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Crow King's Story of the Battle
WE WERE in camp and not thinking there was any danger of a battle, although we had heard that the long-haired chief had been sent after us. Some of our runners went back on our trail, for what purpose I do not know. One came back and reported that an army of white soldiers was coming, and he had no more than reported when another runner came in with the same story, and also told us that the command had divided, and that one party was going round to attack us on the opposite side.
The first attack was at the camp of the Uncpapas tribe. The shots neither raised nor fell. (Here he indicated that the whites commenced firing at about four hundred yards distance.) The Indians retreated -- at first slowly, to give the women and children. time to go to a place of safety. Other Indians got our horses. By that time we had warriors enough to turn upon the whites and we drove them to the hill, and started back to camp...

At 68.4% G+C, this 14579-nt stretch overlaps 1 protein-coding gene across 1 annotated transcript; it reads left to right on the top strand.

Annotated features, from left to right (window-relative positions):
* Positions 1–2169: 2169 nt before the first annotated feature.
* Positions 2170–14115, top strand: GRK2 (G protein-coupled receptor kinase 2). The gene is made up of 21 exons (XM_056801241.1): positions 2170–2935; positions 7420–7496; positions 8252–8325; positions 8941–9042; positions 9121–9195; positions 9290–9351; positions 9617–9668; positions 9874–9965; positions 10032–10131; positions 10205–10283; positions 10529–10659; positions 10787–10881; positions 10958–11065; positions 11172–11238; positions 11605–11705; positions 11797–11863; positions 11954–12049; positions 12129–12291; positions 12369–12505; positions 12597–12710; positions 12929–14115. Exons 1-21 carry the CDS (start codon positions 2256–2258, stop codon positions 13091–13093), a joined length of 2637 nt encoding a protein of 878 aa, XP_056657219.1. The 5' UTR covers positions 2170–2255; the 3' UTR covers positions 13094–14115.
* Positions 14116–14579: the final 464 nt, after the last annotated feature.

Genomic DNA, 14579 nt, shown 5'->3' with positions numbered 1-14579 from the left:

The Custer Myth: A Source Book of Custerania, written and compiled by Colonel W.A. Graham, The Stackpole Co., Harrisburg, PA 1953, p 76 - 78
Crow King was a major player among the powerful Hunkpapa Sioux, as the recollections of Gall, Ohiyesa and Mrs. Spotted Horn Bull attest. Crow King was also sometimes known as Medicine Bag That Burns or Burns The Medicine Bag or just plain Medicine Bag -- Wopiye -- as Thunder Bear calls him in his account of the battle.
Ohiyesa said Crow King was a leader of the Indians' first counter-charge against Reno, which forced the American troopers to abandon their defensive line in the open and fall back to the timber along the river, where Crazy Horse's first charge of the battle hit Reno's men a few minutes later.
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